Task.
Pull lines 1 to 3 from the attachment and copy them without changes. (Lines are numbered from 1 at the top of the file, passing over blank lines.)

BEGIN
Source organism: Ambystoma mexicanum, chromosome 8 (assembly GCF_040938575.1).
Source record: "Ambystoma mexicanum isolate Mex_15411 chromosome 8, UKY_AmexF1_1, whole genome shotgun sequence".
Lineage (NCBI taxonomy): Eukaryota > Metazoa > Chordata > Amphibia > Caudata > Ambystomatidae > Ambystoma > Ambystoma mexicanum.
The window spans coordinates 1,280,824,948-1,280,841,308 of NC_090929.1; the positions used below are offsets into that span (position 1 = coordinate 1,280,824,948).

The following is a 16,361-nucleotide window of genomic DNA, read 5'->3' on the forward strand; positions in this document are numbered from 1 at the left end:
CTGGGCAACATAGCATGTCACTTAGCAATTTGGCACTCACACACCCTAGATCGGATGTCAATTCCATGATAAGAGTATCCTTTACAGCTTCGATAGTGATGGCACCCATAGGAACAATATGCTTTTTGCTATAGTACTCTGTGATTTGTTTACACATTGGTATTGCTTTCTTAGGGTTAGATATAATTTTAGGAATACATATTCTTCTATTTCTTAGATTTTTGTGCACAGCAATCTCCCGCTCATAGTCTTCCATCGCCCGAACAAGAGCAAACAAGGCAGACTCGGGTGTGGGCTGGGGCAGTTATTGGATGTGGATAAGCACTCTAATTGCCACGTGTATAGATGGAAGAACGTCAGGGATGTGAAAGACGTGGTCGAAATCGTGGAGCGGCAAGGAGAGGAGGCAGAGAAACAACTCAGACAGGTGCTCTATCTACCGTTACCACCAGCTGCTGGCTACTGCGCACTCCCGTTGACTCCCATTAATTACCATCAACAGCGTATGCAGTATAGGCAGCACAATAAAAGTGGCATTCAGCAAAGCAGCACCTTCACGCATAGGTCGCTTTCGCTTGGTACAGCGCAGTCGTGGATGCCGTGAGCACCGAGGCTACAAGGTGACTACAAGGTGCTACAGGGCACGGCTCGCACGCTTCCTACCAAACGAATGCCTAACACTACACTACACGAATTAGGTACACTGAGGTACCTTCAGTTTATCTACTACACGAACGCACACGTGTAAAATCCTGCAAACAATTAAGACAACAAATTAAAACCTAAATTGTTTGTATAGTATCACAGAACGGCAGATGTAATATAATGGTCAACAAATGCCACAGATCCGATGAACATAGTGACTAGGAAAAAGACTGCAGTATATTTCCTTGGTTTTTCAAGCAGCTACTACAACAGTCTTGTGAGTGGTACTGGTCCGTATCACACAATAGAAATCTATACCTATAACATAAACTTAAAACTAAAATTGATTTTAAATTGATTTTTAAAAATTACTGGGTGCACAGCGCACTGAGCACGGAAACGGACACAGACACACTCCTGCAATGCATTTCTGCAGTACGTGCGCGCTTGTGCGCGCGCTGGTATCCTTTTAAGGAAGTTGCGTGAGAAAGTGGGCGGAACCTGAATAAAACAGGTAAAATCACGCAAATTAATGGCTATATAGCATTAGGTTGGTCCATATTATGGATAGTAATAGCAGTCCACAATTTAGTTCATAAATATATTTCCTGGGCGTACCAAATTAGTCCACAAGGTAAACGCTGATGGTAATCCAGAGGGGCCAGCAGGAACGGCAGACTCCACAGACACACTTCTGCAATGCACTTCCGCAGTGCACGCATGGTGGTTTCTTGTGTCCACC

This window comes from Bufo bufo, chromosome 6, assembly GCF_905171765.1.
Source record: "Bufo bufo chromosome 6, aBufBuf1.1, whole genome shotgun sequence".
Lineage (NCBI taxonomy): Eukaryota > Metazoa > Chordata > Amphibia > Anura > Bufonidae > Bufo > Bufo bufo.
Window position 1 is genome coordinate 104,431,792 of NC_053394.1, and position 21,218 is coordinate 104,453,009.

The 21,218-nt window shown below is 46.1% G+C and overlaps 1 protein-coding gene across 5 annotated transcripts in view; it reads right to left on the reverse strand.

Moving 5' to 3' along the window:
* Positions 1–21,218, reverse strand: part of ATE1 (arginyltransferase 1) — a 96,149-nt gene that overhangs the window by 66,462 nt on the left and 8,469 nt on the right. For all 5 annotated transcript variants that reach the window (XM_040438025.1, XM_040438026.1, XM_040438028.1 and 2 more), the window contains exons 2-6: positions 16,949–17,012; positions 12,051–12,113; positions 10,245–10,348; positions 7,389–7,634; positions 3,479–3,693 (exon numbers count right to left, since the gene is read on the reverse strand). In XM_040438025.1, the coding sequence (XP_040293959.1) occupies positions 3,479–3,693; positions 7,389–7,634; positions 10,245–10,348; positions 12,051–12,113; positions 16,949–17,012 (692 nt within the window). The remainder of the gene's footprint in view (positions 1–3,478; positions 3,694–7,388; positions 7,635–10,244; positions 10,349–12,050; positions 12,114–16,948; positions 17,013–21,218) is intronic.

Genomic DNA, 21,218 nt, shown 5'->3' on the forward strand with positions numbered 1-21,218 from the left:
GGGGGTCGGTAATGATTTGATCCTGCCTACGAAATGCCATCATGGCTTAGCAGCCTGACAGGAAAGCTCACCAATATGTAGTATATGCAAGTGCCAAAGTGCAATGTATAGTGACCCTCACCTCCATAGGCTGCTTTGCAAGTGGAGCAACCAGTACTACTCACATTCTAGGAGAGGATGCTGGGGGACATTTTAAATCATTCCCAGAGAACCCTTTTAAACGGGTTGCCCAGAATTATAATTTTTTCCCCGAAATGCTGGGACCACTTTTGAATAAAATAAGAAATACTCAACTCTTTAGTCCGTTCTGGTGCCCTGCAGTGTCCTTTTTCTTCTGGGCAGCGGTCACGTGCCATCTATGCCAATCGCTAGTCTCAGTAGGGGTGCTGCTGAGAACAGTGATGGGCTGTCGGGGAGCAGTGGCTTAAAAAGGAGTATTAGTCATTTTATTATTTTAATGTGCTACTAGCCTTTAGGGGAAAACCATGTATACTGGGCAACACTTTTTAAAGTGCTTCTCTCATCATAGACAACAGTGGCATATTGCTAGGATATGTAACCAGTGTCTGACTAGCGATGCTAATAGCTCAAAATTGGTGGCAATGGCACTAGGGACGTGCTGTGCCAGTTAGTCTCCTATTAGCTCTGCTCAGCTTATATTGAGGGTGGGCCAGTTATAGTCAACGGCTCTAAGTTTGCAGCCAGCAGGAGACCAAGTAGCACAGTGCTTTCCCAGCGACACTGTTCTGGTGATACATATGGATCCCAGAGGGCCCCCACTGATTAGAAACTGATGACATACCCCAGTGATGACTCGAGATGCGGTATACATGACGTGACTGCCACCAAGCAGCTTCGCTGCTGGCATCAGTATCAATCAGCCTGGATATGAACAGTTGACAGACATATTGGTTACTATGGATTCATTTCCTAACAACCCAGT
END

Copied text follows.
Source organism: Ambystoma mexicanum, chromosome 8 (assembly GCF_040938575.1).
Source record: "Ambystoma mexicanum isolate Mex_15411 chromosome 8, UKY_AmexF1_1, whole genome shotgun sequence".
Lineage (NCBI taxonomy): Eukaryota > Metazoa > Chordata > Amphibia > Caudata > Ambystomatidae > Ambystoma > Ambystoma mexicanum.